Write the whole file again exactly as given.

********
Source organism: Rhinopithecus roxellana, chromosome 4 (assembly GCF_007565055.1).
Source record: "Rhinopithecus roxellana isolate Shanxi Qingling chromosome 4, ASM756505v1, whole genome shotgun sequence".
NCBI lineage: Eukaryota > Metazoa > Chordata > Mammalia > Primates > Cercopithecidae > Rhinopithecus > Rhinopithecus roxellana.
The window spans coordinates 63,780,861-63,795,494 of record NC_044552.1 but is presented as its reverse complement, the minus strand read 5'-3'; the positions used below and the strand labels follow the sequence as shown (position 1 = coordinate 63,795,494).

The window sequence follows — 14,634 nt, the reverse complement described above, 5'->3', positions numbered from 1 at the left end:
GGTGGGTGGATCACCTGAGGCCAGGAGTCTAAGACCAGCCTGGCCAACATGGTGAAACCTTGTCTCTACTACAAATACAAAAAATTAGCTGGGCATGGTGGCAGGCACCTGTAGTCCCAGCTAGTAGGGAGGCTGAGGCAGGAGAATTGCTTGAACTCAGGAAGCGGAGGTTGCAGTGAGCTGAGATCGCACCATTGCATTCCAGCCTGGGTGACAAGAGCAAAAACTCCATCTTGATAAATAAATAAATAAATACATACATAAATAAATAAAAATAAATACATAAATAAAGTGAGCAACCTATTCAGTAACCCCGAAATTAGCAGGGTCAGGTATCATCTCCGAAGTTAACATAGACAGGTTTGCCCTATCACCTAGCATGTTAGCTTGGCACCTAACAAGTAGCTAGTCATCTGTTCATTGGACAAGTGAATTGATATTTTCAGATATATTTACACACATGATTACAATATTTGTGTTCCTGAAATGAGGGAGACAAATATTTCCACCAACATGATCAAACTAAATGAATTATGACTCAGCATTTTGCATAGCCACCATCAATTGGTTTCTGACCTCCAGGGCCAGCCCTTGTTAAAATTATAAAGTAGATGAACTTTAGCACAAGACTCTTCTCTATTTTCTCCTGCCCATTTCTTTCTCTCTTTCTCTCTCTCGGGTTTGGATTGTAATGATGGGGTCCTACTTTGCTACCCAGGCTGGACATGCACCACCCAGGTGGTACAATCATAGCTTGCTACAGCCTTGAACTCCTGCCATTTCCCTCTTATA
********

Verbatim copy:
Source organism: Rhinopithecus roxellana, chromosome 4 (assembly GCF_007565055.1).
Source record: "Rhinopithecus roxellana isolate Shanxi Qingling chromosome 4, ASM756505v1, whole genome shotgun sequence".
NCBI lineage: Eukaryota > Metazoa > Chordata > Mammalia > Primates > Cercopithecidae > Rhinopithecus > Rhinopithecus roxellana.
The window spans coordinates 63,780,861-63,795,494 of record NC_044552.1 but is presented as its reverse complement, the minus strand read 5'-3'; the positions used below and the strand labels follow the sequence as shown (position 1 = coordinate 63,795,494).

The window sequence follows — 14,634 nt, the reverse complement described above, 5'->3', positions numbered from 1 at the left end:
GGTGGGTGGATCACCTGAGGCCAGGAGTCTAAGACCAGCCTGGCCAACATGGTGAAACCTTGTCTCTACTACAAATACAAAAAATTAGCTGGGCATGGTGGCAGGCACCTGTAGTCCCAGCTAGTAGGGAGGCTGAGGCAGGAGAATTGCTTGAACTCAGGAAGCGGAGGTTGCAGTGAGCTGAGATCGCACCATTGCATTCCAGCCTGGGTGACAAGAGCAAAAACTCCATCTTGATAAATAAATAAATAAATACATACATAAATAAATAAAAATAAATACATAAATAAAGTGAGCAACCTATTCAGTAACCCCGAAATTAGCAGGGTCAGGTATCATCTCCGAAGTTAACATAGACAGGTTTGCCCTATCACCTAGCATGTTAGCTTGGCACCTAACAAGTAGCTAGTCATCTGTTCATTGGACAAGTGAATTGATATTTTCAGATATATTTACACACATGATTACAATATTTGTGTTCCTGAAATGAGGGAGACAAATATTTCCACCAACATGATCAAACTAAATGAATTATGACTCAGCATTTTGCATAGCCACCATCAATTGGTTTCTGACCTCCAGGGCCAGCCCTTGTTAAAATTATAAAGTAGATGAACTTTAGCACAAGACTCTTCTCTATTTTCTCCTGCCCATTTCTTTCTCTCTTTCTCTCTCTCGGGTTTGGATTGTAATGATGGGGTCCTACTTTGCTACCCAGGCTGGACATGCACCACCCAGGTGGTACAATCATAGCTTGCTACAGCCTTGAACTCCTGCCATTTCCCTCTTATA